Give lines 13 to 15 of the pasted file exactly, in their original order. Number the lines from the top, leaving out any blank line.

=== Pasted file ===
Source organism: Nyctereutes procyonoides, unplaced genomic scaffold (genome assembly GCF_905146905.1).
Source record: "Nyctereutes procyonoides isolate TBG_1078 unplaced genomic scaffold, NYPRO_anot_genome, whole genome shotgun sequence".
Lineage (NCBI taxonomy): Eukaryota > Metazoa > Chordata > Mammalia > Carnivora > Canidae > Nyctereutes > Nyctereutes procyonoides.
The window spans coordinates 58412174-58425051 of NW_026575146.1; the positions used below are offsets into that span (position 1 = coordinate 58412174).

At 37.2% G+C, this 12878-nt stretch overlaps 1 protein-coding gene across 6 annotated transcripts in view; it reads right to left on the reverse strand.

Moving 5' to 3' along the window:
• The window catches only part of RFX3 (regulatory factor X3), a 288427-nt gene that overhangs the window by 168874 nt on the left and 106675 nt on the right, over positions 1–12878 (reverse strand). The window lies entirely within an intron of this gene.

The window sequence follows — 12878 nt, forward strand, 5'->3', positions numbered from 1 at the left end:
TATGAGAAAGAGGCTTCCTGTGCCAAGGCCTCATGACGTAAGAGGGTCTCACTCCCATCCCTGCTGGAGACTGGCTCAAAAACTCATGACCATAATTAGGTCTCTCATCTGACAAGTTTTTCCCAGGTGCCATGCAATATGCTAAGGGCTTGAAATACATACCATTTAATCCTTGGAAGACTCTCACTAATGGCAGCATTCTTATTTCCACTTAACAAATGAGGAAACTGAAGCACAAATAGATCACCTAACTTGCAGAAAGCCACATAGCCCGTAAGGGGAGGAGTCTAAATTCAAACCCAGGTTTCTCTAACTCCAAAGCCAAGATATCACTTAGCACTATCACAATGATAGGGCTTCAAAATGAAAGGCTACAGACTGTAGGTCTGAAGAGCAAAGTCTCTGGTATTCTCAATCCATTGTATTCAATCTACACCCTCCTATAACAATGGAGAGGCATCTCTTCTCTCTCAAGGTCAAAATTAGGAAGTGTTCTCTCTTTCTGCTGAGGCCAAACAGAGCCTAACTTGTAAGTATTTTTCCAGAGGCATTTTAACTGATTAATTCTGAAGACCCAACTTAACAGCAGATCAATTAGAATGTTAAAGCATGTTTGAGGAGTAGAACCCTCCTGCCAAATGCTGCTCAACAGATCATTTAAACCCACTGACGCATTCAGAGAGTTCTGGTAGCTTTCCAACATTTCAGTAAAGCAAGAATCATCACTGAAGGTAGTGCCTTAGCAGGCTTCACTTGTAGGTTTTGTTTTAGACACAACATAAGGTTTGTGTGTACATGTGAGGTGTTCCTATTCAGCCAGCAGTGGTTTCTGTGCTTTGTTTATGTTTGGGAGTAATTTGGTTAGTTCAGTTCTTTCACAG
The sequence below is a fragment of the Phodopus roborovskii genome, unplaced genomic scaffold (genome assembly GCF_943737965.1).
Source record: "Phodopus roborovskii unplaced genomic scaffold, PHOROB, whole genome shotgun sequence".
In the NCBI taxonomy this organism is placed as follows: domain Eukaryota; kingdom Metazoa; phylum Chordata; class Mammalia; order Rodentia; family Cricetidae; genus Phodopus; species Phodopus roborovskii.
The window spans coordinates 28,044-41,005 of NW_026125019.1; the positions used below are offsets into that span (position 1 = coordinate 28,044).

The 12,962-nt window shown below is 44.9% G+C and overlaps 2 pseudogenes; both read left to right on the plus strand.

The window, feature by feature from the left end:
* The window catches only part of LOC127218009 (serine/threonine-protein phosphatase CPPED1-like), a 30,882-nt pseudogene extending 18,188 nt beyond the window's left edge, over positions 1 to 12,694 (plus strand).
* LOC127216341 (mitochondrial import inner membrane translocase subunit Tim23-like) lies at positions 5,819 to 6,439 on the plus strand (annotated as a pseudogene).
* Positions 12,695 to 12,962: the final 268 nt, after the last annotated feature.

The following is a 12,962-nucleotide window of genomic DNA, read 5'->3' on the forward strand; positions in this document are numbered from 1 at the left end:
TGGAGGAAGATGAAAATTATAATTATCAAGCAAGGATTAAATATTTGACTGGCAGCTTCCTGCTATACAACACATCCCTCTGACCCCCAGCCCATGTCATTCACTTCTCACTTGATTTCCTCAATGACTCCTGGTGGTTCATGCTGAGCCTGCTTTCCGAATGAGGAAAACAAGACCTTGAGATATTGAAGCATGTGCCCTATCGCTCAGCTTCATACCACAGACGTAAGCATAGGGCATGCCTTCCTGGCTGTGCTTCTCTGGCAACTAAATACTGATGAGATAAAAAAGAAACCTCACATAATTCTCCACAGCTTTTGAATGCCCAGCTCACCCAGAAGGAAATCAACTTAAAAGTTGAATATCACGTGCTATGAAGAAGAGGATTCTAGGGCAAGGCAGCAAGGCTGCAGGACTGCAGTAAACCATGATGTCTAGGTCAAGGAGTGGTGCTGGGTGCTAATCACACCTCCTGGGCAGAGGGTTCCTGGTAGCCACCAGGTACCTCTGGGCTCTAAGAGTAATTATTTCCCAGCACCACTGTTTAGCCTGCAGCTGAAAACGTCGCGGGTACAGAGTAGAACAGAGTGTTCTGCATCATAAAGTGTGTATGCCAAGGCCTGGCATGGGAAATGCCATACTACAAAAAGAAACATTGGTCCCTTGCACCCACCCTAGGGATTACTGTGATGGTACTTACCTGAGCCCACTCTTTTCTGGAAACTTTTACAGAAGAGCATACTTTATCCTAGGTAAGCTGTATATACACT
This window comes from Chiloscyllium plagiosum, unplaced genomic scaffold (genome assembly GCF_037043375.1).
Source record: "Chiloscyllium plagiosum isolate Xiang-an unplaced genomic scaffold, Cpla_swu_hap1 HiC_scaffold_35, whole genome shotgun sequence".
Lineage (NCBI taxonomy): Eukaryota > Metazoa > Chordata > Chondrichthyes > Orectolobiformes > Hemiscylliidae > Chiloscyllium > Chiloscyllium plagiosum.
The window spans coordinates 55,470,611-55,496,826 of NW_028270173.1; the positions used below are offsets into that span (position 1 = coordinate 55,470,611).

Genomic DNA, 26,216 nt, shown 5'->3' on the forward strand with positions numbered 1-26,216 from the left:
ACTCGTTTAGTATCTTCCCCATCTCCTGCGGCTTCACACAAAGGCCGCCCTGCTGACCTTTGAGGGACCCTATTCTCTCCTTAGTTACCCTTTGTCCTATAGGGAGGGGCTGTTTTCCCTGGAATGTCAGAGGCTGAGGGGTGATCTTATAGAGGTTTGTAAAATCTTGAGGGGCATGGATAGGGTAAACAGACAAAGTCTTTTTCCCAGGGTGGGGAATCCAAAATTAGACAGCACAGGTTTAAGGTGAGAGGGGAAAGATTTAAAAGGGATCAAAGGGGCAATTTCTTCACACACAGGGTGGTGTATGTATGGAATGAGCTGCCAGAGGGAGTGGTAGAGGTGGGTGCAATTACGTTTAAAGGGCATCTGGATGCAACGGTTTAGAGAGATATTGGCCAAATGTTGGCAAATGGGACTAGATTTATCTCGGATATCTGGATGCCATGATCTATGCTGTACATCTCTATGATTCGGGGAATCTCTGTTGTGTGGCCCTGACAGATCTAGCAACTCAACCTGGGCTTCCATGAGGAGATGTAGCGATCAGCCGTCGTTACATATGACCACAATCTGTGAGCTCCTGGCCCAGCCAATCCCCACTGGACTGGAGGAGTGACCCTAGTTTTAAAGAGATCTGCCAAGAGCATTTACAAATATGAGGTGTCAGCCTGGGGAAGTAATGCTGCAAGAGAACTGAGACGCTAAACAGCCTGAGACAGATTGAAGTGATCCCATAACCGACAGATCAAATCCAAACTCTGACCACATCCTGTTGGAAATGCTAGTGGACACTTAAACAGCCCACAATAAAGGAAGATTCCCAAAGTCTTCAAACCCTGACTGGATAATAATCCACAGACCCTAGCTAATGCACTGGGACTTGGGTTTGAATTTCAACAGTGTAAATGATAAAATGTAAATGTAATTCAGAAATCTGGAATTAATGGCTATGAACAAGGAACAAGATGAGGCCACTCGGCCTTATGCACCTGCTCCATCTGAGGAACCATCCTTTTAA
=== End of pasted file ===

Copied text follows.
The window spans coordinates 28,044-41,005 of NW_026125019.1; the positions used below are offsets into that span (position 1 = coordinate 28,044).

The 12,962-nt window shown below is 44.9% G+C and overlaps 2 pseudogenes; both read left to right on the plus strand.

The window, feature by feature from the left end: